Richmond’s Dymov named to fill vacancy on Chariho School Committee

Murat Dymov

RICHMOND — Council members planning to immediately replace departing Chariho School Committee member Murat Dymov were reminded at the Aug. 4 Town Council meeting that the town was required to first advertise the vacancy.

Sheila Grover, who is running for School Committee in November, was expected to join the committee early, replacing Dymov, who is moving outside the district, and council member Mark Trimmer made a motion to appoint Grover to a term ending in November 2020.

Council President Richard Nassaney said he had received a call from Dymov informing him of his move and resignation from the School Committee, and a second call from committee Chairman Ryan Callahan asking the town to appoint Grover.

“Ryan asked if we might appoint Sheila, because she’s already on the ballot to fill the position before the school session starts,” he said. “It would kind of give her a leg up so she wouldn’t have to just kind of jump in in November. I said I’d put it on the agenda and we can talk about it.”

Council member Nell Carpenter asked why Grover had not filled out an application.

Nassaney said he had contacted Grover to ask her if she would be willing to fill Dymov’s seat.

“I had asked her if she would be willing to fill the empty spot from Murat so that we would still have our voice in the town of Richmond on the School Committee, knowing that she’s on the ballot for November,” he said. “It wasn’t like it was any kind of slide-behind. It was, here’s somebody who already wants to be on the committee.”

Carpenter replied that the town advertises vacant positions.

“Precedent states that the town of Richmond, when a vacancy occurs for a School Committee seat, that it is advertised,” she said. “Not only is it when the vacancy is declared but it is advertised appropriately so that anyone who has an interest to apply for this position may do so.”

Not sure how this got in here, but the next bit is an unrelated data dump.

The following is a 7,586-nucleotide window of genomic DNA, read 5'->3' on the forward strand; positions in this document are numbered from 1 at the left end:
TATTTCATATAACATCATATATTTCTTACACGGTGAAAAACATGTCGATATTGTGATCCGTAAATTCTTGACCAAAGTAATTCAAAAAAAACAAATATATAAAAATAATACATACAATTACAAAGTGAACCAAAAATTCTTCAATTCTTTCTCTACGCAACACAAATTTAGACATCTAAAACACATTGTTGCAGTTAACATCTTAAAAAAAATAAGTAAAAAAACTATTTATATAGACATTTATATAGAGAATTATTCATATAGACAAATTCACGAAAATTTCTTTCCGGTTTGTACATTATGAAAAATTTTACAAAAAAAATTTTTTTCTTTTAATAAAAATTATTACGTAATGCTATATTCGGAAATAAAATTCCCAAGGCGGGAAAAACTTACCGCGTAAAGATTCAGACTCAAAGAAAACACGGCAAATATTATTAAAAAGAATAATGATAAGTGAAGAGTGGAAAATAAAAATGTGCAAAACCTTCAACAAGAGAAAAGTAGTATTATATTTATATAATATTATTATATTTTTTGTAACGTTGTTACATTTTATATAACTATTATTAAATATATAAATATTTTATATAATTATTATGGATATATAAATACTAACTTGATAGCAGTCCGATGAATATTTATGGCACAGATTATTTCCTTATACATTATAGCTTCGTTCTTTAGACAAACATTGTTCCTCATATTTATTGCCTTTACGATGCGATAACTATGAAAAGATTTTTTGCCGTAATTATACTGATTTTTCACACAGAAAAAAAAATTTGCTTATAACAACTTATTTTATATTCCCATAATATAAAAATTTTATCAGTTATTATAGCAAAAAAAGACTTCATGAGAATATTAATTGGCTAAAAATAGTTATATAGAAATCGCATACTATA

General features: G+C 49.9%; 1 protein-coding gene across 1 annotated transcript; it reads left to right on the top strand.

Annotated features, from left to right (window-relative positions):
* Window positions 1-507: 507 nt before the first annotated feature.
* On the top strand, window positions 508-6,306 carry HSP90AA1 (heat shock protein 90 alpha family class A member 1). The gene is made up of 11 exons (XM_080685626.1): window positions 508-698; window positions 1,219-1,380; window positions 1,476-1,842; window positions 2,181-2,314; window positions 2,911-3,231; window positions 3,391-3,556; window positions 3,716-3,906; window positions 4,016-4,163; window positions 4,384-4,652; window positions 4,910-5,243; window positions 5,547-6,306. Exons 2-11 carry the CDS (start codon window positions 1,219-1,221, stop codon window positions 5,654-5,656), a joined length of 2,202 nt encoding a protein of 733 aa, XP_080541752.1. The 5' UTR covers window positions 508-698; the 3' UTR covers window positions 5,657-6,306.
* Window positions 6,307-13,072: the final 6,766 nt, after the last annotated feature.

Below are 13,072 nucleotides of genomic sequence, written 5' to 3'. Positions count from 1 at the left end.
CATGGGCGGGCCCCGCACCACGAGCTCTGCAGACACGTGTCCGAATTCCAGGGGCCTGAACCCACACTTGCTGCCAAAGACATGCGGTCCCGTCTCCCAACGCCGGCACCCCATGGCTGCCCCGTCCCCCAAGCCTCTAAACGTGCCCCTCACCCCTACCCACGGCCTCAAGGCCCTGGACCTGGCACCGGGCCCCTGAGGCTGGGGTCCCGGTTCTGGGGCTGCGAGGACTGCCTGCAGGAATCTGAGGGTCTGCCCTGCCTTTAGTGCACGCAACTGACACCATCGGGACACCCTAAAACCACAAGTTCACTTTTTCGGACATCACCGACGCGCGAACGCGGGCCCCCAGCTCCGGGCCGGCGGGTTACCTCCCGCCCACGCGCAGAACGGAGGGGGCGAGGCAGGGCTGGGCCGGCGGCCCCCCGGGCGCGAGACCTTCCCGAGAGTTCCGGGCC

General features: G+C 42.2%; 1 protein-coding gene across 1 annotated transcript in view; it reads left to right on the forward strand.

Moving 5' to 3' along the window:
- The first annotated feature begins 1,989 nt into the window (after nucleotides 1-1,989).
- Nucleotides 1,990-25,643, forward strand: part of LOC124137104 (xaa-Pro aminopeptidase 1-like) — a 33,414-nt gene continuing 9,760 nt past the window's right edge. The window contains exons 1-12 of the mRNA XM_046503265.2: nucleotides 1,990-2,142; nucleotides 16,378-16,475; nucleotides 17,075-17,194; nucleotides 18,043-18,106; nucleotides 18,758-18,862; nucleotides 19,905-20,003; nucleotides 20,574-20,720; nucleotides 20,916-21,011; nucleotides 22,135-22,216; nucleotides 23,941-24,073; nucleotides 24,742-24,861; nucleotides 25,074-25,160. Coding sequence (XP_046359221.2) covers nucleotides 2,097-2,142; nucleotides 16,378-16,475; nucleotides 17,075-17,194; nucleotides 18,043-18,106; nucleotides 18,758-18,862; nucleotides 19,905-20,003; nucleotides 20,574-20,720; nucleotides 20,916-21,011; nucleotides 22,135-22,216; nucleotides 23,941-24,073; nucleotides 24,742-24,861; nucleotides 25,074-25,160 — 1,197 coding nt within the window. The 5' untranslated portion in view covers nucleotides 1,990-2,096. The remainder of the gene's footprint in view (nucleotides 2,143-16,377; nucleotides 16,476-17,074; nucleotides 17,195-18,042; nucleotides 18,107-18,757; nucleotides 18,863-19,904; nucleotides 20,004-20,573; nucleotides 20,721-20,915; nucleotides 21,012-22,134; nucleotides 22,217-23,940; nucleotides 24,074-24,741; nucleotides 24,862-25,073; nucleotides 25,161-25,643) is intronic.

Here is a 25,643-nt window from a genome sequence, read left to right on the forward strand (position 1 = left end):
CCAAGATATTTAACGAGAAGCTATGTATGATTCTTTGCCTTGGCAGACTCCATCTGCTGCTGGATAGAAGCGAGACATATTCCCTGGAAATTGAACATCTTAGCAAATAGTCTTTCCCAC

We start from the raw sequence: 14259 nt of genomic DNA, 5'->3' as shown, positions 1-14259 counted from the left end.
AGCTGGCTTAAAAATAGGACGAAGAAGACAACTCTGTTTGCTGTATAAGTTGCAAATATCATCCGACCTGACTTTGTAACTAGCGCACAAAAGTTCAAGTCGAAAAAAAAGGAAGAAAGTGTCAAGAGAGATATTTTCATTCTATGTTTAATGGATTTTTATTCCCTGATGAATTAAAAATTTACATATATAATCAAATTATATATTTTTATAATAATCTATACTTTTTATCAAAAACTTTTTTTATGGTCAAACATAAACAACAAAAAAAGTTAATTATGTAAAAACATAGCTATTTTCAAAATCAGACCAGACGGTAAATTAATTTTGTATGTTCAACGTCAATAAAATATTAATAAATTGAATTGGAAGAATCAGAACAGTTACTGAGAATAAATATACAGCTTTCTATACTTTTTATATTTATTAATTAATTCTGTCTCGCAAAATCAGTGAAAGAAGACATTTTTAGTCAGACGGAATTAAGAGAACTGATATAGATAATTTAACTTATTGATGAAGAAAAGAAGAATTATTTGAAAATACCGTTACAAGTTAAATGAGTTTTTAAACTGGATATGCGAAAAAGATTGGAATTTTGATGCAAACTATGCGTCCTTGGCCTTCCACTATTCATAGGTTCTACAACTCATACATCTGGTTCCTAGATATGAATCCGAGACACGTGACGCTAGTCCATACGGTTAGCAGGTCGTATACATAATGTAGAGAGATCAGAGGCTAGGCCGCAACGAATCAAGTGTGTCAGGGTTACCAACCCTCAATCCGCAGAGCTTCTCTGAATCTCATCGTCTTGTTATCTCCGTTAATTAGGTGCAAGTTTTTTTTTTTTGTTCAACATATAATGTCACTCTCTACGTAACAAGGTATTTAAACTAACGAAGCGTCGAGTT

Carpenter explained that her intervention was not a reflection of how she felt about Grover joining the School Committee.

“It’s not about the person, it’s about the procedure,” she said. “This is about policy, this is about advertising appropriately so that other individuals who may be interested in this position may have such an opportunity to apply and have their day…. We cannot call people and ask them if they want the position. We must advertise this. We must do this transparently, because that’s the right thing to do.”

Nassaney responded, “We can put this out to the public, whoever would like to write themselves an application and we’ll sit and wait. I was trying what I figured was a good solution for an immediate, all-of-a-sudden resignation. I don’t have a problem with it. We’ll put it off.”

Grover, who was attending the remote meeting, said she understood the need to advertise.

“I completely understand Nell’s concern about breaking precedent,” she said. “I think this is a very legitimate concern and I think everybody should rest assured that regardless of whether or not I get appointed at any point or I just run in the fall, I’m going to be at the School Committee meetings as a person, as I always am.”

The council agreed to address the vacancy at a meeting on Aug. 17.

In other business, the council voted at a public hearing to grant an outdoor entertainment license to BOLD Media of Smithtown, N.Y., for an outdoor holiday light display at the Wawaloam Campground at 510 Gardiner Road.

Company representative Matthew Glaser told the council that the plan called for a drive-through holiday light show that would be about one mile long. Participants would be able to play synchronized holiday music on their car radios.

“It’s experienced from the car, with music that synchronizes with the lights that are broadcast over the cars,” he said. “It’s a really nice, family friendly experience. We have other similar light shows in other parts of the country and they’re very well loved and have become something that people look forward to every year. Surprisingly, there isn’t one right now in Rhode Island, anywhere.”

There will be no foot traffic at the show, which will cost $25 per car to attend. The display would begin at the end of October and continue until the end of the year.

The council voted to grant the outdoor entertainment license.

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